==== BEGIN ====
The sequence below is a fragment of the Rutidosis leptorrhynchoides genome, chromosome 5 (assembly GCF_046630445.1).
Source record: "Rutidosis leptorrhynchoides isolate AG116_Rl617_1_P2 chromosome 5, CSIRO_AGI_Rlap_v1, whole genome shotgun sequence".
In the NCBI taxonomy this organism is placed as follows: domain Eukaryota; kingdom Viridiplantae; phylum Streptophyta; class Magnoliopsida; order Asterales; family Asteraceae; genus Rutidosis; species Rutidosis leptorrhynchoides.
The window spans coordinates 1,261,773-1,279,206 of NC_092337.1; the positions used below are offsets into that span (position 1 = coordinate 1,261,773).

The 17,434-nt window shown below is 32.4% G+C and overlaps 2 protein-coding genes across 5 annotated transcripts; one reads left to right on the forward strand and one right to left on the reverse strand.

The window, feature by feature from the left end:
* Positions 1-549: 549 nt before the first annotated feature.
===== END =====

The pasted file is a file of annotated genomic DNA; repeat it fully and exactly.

The sequence below is a fragment of the Rutidosis leptorrhynchoides genome, chromosome 5 (assembly GCF_046630445.1).
Source record: "Rutidosis leptorrhynchoides isolate AG116_Rl617_1_P2 chromosome 5, CSIRO_AGI_Rlap_v1, whole genome shotgun sequence".
In the NCBI taxonomy this organism is placed as follows: domain Eukaryota; kingdom Viridiplantae; phylum Streptophyta; class Magnoliopsida; order Asterales; family Asteraceae; genus Rutidosis; species Rutidosis leptorrhynchoides.
The window spans coordinates 1,261,773-1,279,206 of NC_092337.1; the positions used below are offsets into that span (position 1 = coordinate 1,261,773).

The 17,434-nt window shown below is 32.4% G+C and overlaps 2 protein-coding genes across 5 annotated transcripts; one reads left to right on the forward strand and one right to left on the reverse strand.

The window, feature by feature from the left end:
* Positions 1-549: 549 nt before the first annotated feature.